Monday, October 10, 2011

Wind Mountain, Otero Mesa

Wind Mountain

I woke up this morning and decided that I was in the mood for adventure. I decided that I didn't want to drive too far, but that I wanted to see something new, experience something I had never experienced before. After some contemplation I figured that Otero Mesa fit the bill perfectly.

I packed up my camping gear and a jug of water and hit the road. I drove south along the Guadalupe Mountains and past the imposing prow of El Capitan. At Dell City, Texas I left the pavement and headed off into a maze of dirt roads hoping I could figure out the right one to take me back into New Mexico and the Otero Mesa.I only made one wrong turn and after a quick backtrack I was on my way.

As I drove I saw a solitary pronghorn and later a tarantula cross the road. I saw more pronghorn than people though. Soon I started to approach the Cornudas Mountains and in particular Wind Mountain which I planned to ascend. I drove as close to the base of Wind Mountain as I thought was possible in a Honda Civic and then set off on foot. The lowlands were a forest of creosotebush
Creosotebush Flowers

and ocotillo. As I started to ascend the vegetation changed a bit. There were lots of cacti and yucca, and even a few wildflowers including this smelly one which I think may be some type of pea.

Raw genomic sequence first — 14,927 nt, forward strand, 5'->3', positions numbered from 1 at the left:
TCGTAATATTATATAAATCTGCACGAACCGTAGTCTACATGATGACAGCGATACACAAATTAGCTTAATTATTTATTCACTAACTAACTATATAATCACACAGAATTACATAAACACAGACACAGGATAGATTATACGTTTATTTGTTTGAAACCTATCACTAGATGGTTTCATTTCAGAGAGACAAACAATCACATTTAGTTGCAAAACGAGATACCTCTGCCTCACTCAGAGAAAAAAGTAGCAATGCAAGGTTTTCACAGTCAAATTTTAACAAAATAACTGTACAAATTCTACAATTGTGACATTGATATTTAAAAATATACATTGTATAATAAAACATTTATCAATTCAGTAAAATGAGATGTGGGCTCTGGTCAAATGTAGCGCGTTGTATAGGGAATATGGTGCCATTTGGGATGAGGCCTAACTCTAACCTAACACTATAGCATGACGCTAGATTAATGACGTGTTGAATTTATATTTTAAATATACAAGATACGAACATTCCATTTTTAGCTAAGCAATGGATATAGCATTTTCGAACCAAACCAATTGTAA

Smelly Pea

There were lots of things to stab at me and I was glad I had packed the bottoms to my convertible pants.

The going up Wind was tough, not only because of the vegetation, but because of the boulder hopping that was required. Luckily there were nice views of the surrounding Cornudas Peaks and Guadalupes as I ascended.
Wind Mountain Overlook

Eventually I made my way up the steepest part of the climb and soon the summit was in view.
Wind Summit Signatures

As usual, I signed the summit register
Wind Register

and relaxed a bit before taking a self-portrait.  
Wind Mountain Summit

On the way down the mountain I decided to take a different route. I passed this "umbrella" which is used to collect rainwater for the surrounding wildlife.

However, the descent route proved to be a more difficult route than the one I used to ascend. There were a lot of tough climbs with quite a bit of exposure. There was also more vegetation to make my way through. Eventually I made it back to the car and made my way further west in Otero Mesa to Alamo Mountain. Tomorrow I plan an ascent of this interesting mountain.
Alamo Mountain Moonrise

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